The New Economics Foundation (NEF) has released its latest Happy Planet Index (HPI), which ranks the happiest countries in the world. But the NEF’s top 10 strays from more traditional rankings in a natural way -- in fact, taking environmental concerns into greater account.
Costa Rica ranked highest for the second year in a row, with several other developing nations following its lead. Surprisingly, one of the highest-ranked countries in the HPI, Nicaragua, also ranks as the second-poorest nation in the Western Hemisphere, according to the U.S. Department of State.
CHECK OUT THE SLIDESHOW FOR THE TOP 10
To determine its rankings, NEF multiplies a country's average life expectancy by something called “Experienced Well Being,” which measures quality of life on a scale from 0 to 10. That total is divided by “Ecological Footprint,” a per capita measure of the amount of land needed to sustain a country’s consumption patterns.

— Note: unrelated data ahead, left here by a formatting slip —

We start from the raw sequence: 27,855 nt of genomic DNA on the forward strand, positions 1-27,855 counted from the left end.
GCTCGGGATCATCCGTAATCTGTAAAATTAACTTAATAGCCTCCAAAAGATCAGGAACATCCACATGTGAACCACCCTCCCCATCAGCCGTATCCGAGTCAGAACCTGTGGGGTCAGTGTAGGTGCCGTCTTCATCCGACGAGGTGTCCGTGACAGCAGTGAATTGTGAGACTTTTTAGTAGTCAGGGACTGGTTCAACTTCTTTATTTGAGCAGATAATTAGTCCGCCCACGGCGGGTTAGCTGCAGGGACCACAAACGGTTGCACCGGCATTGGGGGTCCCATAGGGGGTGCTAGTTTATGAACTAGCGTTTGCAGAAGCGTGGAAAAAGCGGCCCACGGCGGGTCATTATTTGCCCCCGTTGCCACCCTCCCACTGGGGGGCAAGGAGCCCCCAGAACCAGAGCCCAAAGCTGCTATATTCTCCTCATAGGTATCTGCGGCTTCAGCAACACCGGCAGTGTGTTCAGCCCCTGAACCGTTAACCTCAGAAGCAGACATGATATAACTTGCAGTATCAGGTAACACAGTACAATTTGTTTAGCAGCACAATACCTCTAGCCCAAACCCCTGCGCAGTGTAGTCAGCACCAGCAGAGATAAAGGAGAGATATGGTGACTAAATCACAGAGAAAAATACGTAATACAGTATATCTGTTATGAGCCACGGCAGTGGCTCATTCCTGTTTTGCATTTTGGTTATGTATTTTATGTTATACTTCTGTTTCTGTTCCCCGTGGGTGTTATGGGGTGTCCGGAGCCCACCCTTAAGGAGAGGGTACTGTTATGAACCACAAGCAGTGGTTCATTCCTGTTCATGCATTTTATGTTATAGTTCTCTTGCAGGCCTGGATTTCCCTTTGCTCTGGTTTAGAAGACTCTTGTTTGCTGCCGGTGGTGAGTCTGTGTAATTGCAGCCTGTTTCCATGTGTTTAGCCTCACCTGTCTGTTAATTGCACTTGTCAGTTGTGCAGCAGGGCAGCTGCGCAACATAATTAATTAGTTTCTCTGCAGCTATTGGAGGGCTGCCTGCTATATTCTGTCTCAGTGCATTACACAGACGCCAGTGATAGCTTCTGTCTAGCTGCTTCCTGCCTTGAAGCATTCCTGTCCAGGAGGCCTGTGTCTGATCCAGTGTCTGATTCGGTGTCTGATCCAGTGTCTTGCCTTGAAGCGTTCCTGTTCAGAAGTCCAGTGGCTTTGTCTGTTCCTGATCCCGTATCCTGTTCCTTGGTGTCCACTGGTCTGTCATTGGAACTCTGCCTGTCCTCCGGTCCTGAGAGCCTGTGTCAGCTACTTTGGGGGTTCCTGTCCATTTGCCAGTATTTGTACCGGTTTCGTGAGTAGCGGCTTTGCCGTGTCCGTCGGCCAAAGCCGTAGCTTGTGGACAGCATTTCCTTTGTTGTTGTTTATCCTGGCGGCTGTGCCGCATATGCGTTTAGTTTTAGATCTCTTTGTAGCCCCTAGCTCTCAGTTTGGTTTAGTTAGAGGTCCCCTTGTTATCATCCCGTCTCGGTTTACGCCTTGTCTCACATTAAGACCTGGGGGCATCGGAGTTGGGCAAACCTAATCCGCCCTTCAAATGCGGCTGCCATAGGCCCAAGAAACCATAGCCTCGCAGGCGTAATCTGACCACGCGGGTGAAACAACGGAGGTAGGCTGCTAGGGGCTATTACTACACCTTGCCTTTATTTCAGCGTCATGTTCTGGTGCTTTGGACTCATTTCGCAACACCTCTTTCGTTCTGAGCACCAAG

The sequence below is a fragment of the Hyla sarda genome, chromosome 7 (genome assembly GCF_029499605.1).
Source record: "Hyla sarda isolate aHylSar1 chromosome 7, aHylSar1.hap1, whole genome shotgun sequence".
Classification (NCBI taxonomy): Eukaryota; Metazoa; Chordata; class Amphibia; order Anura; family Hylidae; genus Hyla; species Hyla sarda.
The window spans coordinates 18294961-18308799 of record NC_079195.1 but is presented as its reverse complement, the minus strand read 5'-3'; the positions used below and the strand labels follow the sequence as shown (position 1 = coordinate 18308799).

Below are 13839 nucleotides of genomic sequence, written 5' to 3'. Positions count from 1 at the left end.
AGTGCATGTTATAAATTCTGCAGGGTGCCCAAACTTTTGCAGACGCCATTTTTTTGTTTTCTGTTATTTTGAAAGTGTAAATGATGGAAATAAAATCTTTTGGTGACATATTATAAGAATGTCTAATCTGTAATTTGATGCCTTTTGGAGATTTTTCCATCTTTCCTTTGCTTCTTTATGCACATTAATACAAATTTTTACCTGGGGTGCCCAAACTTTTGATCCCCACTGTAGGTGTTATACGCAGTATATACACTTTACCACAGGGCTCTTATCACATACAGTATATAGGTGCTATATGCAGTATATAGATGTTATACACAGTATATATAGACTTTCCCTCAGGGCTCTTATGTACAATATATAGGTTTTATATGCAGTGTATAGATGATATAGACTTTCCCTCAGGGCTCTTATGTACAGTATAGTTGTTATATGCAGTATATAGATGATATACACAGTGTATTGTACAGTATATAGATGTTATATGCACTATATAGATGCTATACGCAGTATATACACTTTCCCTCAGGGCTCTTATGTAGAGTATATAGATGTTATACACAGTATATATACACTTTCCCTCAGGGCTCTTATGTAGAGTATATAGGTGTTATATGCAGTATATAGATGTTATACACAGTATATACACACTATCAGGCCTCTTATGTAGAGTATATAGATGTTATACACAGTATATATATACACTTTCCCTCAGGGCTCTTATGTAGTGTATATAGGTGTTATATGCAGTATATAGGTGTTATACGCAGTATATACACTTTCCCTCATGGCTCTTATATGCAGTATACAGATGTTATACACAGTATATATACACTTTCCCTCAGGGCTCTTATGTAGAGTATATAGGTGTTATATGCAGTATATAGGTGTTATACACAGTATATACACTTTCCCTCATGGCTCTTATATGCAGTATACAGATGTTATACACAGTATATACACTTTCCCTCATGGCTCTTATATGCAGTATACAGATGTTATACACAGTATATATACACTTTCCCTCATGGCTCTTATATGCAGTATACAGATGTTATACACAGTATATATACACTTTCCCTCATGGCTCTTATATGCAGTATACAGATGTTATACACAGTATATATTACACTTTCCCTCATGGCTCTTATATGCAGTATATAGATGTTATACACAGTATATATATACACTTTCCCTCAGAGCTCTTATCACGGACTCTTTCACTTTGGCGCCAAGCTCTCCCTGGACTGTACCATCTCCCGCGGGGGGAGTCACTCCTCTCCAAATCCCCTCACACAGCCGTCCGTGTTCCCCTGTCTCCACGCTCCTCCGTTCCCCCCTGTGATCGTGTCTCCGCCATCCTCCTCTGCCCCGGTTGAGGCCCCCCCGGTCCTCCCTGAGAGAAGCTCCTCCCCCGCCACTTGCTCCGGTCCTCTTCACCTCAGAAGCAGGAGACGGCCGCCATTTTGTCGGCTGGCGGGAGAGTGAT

In comparison, the UN released its own World Happiness Report in April, which suggested that average income and GNP are linked to happiness, but that a strictly economic mode of thinking is outdated and ineffectual.
“We increasingly understand that we need a new model of humanity,” the UN report states, adding, “Should the world pursue GNP to the point of environmental ruin, even when incremental gains in GNP are not increasing much (or at all) the happiness of affluent societies?”
NEF's results suggest there is another way.
Explaining its methodology, the group wrote on its website that “the HPI demonstrates that the dominant Western model of development is not sustainable and we need to find other development paths towards sustainable well-being.”